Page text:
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I need to drop some conduit in my crawlspace and run it under the brick skirting in order to install some conduit. Once outside the skirting, I plan to rent a trencher to do the majority of the run, but I'm having some trouble figuring out exactly how I can get from the crawlspace under the house to the trench I'll be cutting later. There isn't all that much room in the crawlspace - perhaps 36" vertical when positioned between the floor joists. Obviously the conventional posthole diggers (the powered kind) wouldn't work in this situation because of the lack of room to maneuver.

One thought I had was to use a garden bulb augur:

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However, some of the reviews of these that I read described people trying to use them to dig holes in a non-gardening application like mine. Those reviews indicated that either the augurs or the drivers used to power them may strip or otherwise not be able successfully dig the hole.

Beyond this, I haven't thought of many alternatives.

Update: I tried the bulb augur idea and discovered, somewhat embarrassingly, that the brick skirting extends down below the surface at least 18" and very probably a good bit more than that. Busting out subterranean masonry under the foundation of a house is a bad idea, even if I could do it (and I'm pretty sure I can't).

@Craig's answer was right: I'm going to use an LB and run the fiber out the same hole being used by an outdoor power outlet. The fiber is a multimode 50/125 OM3. The bend radius is unspecified in the documentation for the cable, so I've contacted Tripp Lite's support to get that information. In the meantime, I found a comparable cable with a long-term radius of 5cm, and the LB will allow for that.

Also, on the augur itself: it performed admirably. I didn't have any trouble digging the hole it claims to be able to dig. It did bend at the chuck somewhat when I tried to ram it into the underground masonry, but that's pretty stiff abuse and I wouldn't expect it to do better than it did. Also, using a hammer driver was pretty important too, or the augur bit might have stripped.

  • What is the conduit for, plumbing , electrical? I would just drill through the brick and 90 down(Use an LB if electrical conduit). Digging under the footer will cause cracks in the brick mortor to form later. – Brian Duke Nov 28 '14 at 23:44
  • @user3623501 it's for fiber optic cable. – Ben Collins Nov 28 '14 at 23:47
  • An LB would probably exceed the maximum bending radius of the cable, perhaps go through the brick into the top back of a PVC electrical box, something like 6x6x4, then straight out the bottom into ground. You could always paint the box and conduit to match the brick. – Brian Duke Nov 28 '14 at 23:53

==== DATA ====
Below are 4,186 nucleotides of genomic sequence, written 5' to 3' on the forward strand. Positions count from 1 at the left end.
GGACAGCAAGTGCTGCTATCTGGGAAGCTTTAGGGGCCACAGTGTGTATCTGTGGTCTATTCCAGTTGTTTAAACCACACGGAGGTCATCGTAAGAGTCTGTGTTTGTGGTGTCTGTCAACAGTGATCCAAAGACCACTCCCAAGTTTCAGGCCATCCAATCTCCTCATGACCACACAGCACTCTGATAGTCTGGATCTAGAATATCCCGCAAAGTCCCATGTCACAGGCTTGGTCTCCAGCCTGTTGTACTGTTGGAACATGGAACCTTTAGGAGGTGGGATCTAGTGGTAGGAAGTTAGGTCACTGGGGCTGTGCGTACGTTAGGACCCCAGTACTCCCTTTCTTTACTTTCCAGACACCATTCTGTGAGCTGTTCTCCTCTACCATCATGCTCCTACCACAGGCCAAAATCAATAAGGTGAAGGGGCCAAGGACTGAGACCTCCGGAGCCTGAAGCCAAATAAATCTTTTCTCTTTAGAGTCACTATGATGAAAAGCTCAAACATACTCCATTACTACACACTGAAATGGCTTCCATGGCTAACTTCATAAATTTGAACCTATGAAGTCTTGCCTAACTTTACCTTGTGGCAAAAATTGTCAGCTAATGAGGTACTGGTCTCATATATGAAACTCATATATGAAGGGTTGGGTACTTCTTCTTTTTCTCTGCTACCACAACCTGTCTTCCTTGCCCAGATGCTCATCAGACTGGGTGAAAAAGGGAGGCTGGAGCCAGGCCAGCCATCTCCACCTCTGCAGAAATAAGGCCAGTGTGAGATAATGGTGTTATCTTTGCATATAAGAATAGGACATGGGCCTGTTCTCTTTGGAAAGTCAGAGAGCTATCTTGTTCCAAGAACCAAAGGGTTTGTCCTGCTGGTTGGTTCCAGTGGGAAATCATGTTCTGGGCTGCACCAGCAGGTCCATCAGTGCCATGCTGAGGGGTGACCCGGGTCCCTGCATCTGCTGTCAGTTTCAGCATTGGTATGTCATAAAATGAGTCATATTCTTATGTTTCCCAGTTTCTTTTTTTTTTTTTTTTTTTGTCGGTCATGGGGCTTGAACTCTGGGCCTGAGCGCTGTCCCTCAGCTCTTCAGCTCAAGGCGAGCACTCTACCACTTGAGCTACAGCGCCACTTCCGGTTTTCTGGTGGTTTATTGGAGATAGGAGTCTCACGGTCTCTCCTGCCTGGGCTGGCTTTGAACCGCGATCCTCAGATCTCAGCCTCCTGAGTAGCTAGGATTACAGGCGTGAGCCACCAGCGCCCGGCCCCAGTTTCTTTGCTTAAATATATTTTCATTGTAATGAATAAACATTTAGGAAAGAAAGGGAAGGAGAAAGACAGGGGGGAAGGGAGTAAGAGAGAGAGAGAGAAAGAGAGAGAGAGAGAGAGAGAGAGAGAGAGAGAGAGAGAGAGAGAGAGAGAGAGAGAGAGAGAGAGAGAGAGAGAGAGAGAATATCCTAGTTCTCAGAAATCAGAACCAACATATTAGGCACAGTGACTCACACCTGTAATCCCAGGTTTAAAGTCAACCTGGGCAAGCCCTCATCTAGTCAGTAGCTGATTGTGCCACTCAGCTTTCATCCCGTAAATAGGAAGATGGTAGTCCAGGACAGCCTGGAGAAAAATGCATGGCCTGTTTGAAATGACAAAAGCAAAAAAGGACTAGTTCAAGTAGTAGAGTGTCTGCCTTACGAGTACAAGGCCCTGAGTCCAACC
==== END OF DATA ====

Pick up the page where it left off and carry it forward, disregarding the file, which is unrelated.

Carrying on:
• That's not a terrible idea. My main reason for wanting to get underground from the crawlspace was to protect the entry from moisture and critters and whatnot as much as possible. I guess I could achieve the same thing by making sure the conduit is sealed up well – Ben Collins Nov 29 '14 at 0:59
  • Step one in figuring out what can work is to sort the minimum bend radius of the cable - if not purchased yet, reduced-bend radius fiber cable can make installation a whole lot less fuss (for surprisingly little upcharge in many cases - like a nickel a meter for 12 fibers.) Voice of Experience here - a bunch of annoying 6x6x4 boxes we might have needed turned into 1" LBs with RBR cable. Most FTTH cable is now RBR cable - ask your provider if that's your situation. – Ecnerwal Nov 29 '14 at 17:45
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Good old blood, sweat and tears, maybe? No, seriously... ;-)

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If you can dig a hole on both sides, inside and outside the crawlspace, maybe you could use that auger with the drill to punch a hole through to connect the holes, then run your conduit.

You could also potentially "drill" the hole with pressurized water, but that's less than desirable in your crawlspace.

I would certainly minimize the amount of excavation directly under the footing.

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An electric chipping hammer makes short work of difficult soil removal in tight spaces. It can also chip rough holes through masonry.

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    My normal tool buying philosophy: if it will be used rarely then get a cheapo one (they have them at Harbor Freight). If it is a tool you will use frequently, spend the money on a good one (preferably made in the U.S.A.). – Jimmy Fix-it Nov 29 '14 at 22:34

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